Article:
synchronous demodulation involves, in one concept, prin-` ciples associated with what is known as envelope sampling of a modulator subcarrier wave. It has been mentioned that the `color subcarrier contains hue information which is preciselyrelatedto certain phase angles. It follows then that by appropriate sampling of the envelopeof the color subcarrier at the prescribed phases, an indicationy of the amplitude corresponding to these phases can thereby be obtained; the precise amplitude involved in` the sampling will give a measure of the saturation. What is rjastrssrso' developed by the tuned circuit 79, as has been mentioned,

desired of any rectifier or pulse sampler'y system is that u' the envelope of the colorsubcarrier be 'automaticallv sampled at a proper point in time and that this sampled information then be converted into I or Q information` which can then be utilized for complete recovery of component color information. The present invention following the envelope sampling concept accomplishes this in a unique and simple fashion; the sampling is sharp the fact that the D.C. information associated with the wave being demodulated is retained during the process of demodulation.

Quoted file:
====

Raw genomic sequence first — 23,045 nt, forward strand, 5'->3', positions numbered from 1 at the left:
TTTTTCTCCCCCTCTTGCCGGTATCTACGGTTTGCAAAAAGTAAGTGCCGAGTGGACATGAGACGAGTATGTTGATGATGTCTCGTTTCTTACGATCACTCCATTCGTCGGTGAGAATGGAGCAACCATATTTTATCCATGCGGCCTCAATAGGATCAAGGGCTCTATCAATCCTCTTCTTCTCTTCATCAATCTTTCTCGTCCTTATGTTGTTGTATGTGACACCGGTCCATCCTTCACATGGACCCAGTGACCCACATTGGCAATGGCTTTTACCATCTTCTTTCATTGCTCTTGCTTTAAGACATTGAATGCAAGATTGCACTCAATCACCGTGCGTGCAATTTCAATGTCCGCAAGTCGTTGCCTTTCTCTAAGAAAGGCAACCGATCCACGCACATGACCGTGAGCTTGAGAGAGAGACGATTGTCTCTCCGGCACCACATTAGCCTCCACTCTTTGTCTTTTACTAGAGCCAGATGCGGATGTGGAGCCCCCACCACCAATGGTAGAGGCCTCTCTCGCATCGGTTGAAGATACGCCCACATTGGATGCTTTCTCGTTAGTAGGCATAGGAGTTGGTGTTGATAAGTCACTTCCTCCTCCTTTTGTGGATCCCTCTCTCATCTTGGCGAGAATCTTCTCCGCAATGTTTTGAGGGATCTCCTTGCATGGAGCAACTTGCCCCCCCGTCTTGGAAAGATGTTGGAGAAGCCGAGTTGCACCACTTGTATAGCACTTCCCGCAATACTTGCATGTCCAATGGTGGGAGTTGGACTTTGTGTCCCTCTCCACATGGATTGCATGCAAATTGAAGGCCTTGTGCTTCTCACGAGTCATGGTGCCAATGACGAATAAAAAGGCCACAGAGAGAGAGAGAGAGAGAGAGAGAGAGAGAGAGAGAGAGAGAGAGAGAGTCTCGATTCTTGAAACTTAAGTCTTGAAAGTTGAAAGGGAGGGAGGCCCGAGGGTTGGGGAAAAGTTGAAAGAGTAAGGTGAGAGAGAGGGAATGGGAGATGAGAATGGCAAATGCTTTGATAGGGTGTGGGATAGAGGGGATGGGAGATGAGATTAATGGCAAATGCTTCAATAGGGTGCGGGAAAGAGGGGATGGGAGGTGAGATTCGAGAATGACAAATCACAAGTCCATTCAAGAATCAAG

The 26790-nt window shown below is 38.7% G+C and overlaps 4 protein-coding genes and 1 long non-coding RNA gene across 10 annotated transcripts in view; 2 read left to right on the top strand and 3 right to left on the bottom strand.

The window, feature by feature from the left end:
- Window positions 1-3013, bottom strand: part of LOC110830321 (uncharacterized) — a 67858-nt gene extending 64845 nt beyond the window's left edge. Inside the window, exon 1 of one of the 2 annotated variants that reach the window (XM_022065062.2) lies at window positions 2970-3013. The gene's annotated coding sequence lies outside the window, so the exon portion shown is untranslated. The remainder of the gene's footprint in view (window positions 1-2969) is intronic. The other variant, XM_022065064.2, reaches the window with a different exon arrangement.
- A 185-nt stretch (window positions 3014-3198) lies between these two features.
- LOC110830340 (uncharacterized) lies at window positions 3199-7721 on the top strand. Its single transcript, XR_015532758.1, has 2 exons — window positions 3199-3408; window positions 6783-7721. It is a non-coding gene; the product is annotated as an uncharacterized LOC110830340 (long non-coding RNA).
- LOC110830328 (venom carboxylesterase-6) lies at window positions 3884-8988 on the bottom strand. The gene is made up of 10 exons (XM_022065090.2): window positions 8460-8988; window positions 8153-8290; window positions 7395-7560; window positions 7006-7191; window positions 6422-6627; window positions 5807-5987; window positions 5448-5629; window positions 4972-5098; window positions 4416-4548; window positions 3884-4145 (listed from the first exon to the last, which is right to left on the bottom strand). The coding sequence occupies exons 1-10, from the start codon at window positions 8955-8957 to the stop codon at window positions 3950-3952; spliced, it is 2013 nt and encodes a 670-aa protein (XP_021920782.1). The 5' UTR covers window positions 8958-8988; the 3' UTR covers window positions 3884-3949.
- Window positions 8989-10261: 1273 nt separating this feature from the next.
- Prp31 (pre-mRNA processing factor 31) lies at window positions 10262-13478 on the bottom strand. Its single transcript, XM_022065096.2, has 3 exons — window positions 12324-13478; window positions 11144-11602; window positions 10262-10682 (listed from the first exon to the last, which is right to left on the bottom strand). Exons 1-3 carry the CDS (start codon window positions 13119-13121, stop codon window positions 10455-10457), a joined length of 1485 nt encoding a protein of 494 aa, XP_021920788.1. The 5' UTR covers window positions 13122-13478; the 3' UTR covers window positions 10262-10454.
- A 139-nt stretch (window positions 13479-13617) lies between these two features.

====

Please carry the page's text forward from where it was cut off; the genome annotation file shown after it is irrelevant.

Considernow the operation of 'the Q demodulator 63 .25 and accurate and, what is even of greater importance is a signal having a Q phase will be developed across the terminal 81 while a signal having a negative Q phase will be developed` across the terminal 83. These two signals are 180 out of phase with respect -to each other, or subr` stantially so.' `This has an important effect onsthe Q `demodulator circuit 63. It `means that the rectifier.y 71

will cause to be conducting during a portion of one-half of the cycle of lthe Qphased signal and that the other rectifier 73 will be caused to be conducting during subkstantiallythe same time. The fact that the rectifier 73 is caused to conduct during the same half cycle of operation as the rectifier 71 rather than the next half cycle as would be` the case in a balanced rectifier system causes the circuit branchesfbetween the input terminal 67 and the terminal 81 and between the input terminal 67 andthe terminal 83" to be substantially connected to the output terminal 97 during this half cycle of operation; however, current will` flow through the condenser 93 onlyV during the time interval when the rectifiers 71 and 73 conduct. This will cause an unbalance in charge across the condenser 93, thereby i producingfa voltage from the output terminal 97cto the ground terminal 96;'as the charge builds up, the rectifiers in Figure 2. The Q demodulator consists of a triangular,